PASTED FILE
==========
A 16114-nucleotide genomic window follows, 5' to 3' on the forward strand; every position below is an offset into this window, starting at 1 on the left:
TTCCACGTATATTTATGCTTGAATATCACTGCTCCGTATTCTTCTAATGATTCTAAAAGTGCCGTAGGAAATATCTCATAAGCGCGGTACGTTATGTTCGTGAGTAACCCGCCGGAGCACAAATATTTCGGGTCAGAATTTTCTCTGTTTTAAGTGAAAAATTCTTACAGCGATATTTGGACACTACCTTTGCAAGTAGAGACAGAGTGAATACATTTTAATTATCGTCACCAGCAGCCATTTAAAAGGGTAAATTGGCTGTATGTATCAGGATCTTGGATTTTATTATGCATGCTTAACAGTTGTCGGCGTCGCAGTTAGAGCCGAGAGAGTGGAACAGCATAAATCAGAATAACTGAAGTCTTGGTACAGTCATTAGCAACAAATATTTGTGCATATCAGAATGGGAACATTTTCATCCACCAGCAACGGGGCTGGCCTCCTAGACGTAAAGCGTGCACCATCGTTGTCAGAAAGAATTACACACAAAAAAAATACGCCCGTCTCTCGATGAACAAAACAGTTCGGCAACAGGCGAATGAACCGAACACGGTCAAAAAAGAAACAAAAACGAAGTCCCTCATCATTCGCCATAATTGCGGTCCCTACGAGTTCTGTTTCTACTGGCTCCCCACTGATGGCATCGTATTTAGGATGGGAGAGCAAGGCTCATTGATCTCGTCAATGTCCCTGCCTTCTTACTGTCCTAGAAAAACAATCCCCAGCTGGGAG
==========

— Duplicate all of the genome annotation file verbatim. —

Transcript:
A 16114-nucleotide genomic window follows, 5' to 3' on the forward strand; every position below is an offset into this window, starting at 1 on the left:
TTCCACGTATATTTATGCTTGAATATCACTGCTCCGTATTCTTCTAATGATTCTAAAAGTGCCGTAGGAAATATCTCATAAGCGCGGTACGTTATGTTCGTGAGTAACCCGCCGGAGCACAAATATTTCGGGTCAGAATTTTCTCTGTTTTAAGTGAAAAATTCTTACAGCGATATTTGGACACTACCTTTGCAAGTAGAGACAGAGTGAATACATTTTAATTATCGTCACCAGCAGCCATTTAAAAGGGTAAATTGGCTGTATGTATCAGGATCTTGGATTTTATTATGCATGCTTAACAGTTGTCGGCGTCGCAGTTAGAGCCGAGAGAGTGGAACAGCATAAATCAGAATAACTGAAGTCTTGGTACAGTCATTAGCAACAAATATTTGTGCATATCAGAATGGGAACATTTTCATCCACCAGCAACGGGGCTGGCCTCCTAGACGTAAAGCGTGCACCATCGTTGTCAGAAAGAATTACACACAAAAAAAATACGCCCGTCTCTCGATGAACAAAACAGTTCGGCAACAGGCGAATGAACCGAACACGGTCAAAAAAGAAACAAAAACGAAGTCCCTCATCATTCGCCATAATTGCGGTCCCTACGAGTTCTGTTTCTACTGGCTCCCCACTGATGGCATCGTATTTAGGATGGGAGAGCAAGGCTCATTGATCTCGTCAATGTCCCTGCCTTCTTACTGTCCTAGAAAAACAATCCCCAGCTGGGAG